Besides Soong Ai-Ling, the middle sister: Soong Ching-Ling would marry KMT founder and the pioneer of Chinese Republicanism Dr. Sun Yat Sen. The youngest sister Soong Mei-Ling would marry the future president of the Republic of China, and later Taiwan, Generalissimo Chiang Kai Shek. To highlight their fame to those not familiar, inter-familial drama and relationships have often been portrayed and sensationalized in both television and movies.

Soong Ai-Ling and H.H. Kung

H.H. Kung Family Collection | Zhang Daqian (1899-1983) | Lotus Pond (20th Century), 95 x 179.5 cm | Sold: HK$20,840,000 (around US$2.62 million) Christie’s Hong Kong, 2015 | The work sold for nearly 14 times its low estimate

Kung was not only a KMT inner party member through marriage, as he was already an early supporter of Sung Yat-Sen and his republican movement. When the KMT became the ruling power in China he was entrusted with various positions of ministerial power.

In Chiang’s government, Kung occupied various important positions such as Minister of Finance (1933-1944), Governor of the Central Bank of China (1933-1944), and Premier of the Republic of China (1938-1944). 

Kung would also function as a diplomat, with him representing China in an official capacity to both Germany and the United States. Later in his career, the Second Sino-Japanese War (1937-1945) broke out and during this chaos, Kung’s power within the KMT grew.

Wendell Wilkie, Soong Mei-Ling, H.H. Kung, and Soong Ai-Ling, pictured here together in 1942 in Henan Province. Source: University of Wisconsin-Milwaukee Libraries

H.H. Kung Family Collection | Zhang Shuqi (1900-1957) | Doves and Flowers, 66 x 132 cm | Sold: HK$5,080,000 (around US$650,000) Christie’s Hong Kong, 2015 | Sold for nearly 17 times its high estimate

It was possibly during this era that the Kung family collection found its origins. One of Kung’s great fascinations seemed to be with the patronage of the arts as seen with the artwork sold in the modern art sale that was dedicated specifically to him.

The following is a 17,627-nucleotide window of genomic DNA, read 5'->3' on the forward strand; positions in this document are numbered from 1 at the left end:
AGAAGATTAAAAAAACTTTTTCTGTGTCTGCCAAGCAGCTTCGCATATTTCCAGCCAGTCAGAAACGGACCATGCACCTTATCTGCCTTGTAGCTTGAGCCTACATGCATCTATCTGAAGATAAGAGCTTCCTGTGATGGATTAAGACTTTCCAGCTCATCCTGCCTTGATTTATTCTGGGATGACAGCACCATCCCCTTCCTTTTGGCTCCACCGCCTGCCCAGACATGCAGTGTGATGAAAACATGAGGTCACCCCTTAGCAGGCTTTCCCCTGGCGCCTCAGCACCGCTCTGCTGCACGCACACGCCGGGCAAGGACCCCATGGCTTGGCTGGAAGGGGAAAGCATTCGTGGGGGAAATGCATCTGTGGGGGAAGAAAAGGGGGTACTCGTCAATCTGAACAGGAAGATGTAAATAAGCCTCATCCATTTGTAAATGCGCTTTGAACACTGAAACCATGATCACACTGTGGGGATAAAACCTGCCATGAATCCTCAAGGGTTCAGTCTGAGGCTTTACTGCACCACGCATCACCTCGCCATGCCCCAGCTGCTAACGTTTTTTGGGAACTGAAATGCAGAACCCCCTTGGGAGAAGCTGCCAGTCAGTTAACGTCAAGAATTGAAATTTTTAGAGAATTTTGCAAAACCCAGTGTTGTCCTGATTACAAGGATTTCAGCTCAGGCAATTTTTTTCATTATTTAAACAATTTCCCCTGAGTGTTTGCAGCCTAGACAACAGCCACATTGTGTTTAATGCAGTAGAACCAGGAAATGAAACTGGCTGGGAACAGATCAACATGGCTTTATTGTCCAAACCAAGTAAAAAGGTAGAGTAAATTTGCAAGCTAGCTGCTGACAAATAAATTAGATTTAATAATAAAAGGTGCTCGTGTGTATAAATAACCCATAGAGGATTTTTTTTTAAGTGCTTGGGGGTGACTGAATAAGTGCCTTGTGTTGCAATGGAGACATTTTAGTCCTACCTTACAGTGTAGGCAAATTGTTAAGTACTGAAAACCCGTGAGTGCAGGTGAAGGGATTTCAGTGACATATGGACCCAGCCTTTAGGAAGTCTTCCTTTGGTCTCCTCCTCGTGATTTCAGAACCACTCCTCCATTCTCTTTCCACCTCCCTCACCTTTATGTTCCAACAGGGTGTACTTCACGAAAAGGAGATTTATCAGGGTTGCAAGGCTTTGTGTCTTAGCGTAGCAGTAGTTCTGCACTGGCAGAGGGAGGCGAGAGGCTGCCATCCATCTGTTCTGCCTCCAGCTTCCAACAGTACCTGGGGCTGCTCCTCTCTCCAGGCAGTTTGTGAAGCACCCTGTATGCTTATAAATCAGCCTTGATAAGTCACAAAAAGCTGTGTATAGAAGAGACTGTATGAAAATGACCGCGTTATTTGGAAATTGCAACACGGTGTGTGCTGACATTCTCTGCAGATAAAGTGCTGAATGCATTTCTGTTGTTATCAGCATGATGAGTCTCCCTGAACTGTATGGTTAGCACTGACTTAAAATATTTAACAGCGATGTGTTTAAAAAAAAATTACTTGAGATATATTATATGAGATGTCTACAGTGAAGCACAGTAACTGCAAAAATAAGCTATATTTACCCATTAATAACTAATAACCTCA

Parts of the collection contained art from Kung’s time. Paintings by people such as Zhang Daqian (1899-1983) and Lin Fingmian (1900-1991) have been sold with Christie’s showcasing how in touch he was with the style of his time and his patronage of then-modern artists.

It should also be noted that Kung’s time in the West may have exposed him to more Westernized ideas in art such as abstraction, and so while those he patronized in art were ultimately Chinese there are Western sensibilities baked into what art he added to his collection.

H.H. Kung Family Collection | Lin Fengmian (1900-1991) | Two Villagers, 64.5 x 33.5 cm | Sold: HK$126,000 (around US$15,000) Christie’s Hong Kong, 2024 | Sold for double the low estimate

However, this focus on modernity and the West did not numb Kung to the artistry of the past. The highest-selling piece from the collection this year is a pair of calligraphy scrolls written by the Qianlong Emperor, the former ruler of the Qing Dynasty. This fascination with the Qing didn’t end there as the top-selling ceramics piece from 2015 was a vase also from the Qianlong era.

H.H. Kung Family Collection | Ru-Type Glazed Cong-Form Vase | Qianlong six-character seal mark in underglaze blue and of the period (1736-1795)| Sold: HK$6,040,000 (around US$773,000) Christie’s Hong Kong, 2015 | Sold for 10 times the low estimate

Finally, the couple also appeared to like fine jewelry as well, as a jade ring from the collection in 2015 sold incredibly well with Christie’s jewelry department. What astounds experts, aside from the jade’s quality, is how timeless the piece is. Its style and design have not been aged by evolving tastes over the years.